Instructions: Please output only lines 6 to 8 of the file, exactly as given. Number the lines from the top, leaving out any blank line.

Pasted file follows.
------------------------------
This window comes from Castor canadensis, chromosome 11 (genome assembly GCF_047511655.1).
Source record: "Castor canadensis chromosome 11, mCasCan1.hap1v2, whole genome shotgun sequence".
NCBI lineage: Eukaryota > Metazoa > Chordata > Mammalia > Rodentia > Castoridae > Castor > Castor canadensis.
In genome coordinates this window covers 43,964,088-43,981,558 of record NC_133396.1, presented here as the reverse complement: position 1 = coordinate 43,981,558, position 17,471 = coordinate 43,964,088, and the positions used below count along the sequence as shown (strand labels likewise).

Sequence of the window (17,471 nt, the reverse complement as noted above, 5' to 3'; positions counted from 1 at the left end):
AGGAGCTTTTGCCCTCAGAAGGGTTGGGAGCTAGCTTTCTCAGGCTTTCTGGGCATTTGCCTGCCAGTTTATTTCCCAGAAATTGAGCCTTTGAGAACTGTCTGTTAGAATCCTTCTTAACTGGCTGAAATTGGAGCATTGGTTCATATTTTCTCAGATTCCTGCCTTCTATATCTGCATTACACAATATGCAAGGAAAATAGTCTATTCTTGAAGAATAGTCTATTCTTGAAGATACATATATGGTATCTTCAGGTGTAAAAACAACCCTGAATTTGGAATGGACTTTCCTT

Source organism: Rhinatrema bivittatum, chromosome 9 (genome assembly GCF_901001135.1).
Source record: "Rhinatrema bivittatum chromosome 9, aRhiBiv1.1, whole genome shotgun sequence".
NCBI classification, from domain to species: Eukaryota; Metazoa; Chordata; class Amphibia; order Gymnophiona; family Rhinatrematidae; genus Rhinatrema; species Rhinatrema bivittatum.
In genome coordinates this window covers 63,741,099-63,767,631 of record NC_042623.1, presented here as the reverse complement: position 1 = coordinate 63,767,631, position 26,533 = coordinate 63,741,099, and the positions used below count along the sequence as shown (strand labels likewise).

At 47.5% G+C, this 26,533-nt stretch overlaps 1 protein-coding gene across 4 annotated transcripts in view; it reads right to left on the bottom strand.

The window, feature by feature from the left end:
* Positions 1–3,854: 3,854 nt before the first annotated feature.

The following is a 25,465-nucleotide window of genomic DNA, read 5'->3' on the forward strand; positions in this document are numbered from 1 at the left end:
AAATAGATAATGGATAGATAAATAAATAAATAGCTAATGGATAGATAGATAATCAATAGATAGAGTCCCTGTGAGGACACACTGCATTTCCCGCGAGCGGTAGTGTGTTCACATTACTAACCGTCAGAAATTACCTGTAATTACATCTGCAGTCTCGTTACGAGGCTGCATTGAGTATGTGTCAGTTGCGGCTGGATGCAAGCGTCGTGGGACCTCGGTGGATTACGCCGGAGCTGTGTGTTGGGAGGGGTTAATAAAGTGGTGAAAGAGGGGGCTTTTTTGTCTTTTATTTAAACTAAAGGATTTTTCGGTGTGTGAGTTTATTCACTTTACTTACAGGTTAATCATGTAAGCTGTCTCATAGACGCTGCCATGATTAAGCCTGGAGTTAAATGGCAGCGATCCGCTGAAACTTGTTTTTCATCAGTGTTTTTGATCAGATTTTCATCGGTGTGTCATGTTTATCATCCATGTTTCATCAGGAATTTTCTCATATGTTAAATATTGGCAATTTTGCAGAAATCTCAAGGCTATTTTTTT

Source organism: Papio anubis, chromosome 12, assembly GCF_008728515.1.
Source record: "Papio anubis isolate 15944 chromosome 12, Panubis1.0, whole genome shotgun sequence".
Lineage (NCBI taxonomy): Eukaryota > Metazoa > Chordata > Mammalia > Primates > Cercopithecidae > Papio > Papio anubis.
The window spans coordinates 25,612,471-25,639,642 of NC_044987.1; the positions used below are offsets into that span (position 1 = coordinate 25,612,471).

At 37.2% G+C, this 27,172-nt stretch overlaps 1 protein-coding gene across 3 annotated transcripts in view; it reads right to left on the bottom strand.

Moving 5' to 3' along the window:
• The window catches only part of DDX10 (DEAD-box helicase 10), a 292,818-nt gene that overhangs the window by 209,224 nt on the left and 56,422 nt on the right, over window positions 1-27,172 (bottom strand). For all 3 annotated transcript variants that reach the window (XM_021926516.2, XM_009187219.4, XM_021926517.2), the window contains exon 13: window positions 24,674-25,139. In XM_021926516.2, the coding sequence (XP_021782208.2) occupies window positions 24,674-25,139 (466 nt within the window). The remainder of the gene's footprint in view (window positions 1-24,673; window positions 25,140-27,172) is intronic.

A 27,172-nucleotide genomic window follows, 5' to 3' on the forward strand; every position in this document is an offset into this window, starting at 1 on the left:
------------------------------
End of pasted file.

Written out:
AGGAGCTTTTGCCCTCAGAAGGGTTGGGAGCTAGCTTTCTCAGGCTTTCTGGGCATTTGCCTGCCAGTTTATTTCCCAGAAATTGAGCCTTTGAGAACTGTCTGTTAGAATCCTTCTTAACTGGCTGAAATTGGAGCATTGGTTCATATTTTCTCAGATTCCTGCCTTCTATATCTGCATTACACAATATGCAAGGAAAATAGTCTATTCTTGAAGAATAGTCTATTCTTGAAGATACATATATGGTATCTTCAGGTGTAAAAACAACCCTGAATTTGGAATGGACTTTCCTT

Source organism: Rhinatrema bivittatum, chromosome 9 (genome assembly GCF_901001135.1).
Source record: "Rhinatrema bivittatum chromosome 9, aRhiBiv1.1, whole genome shotgun sequence".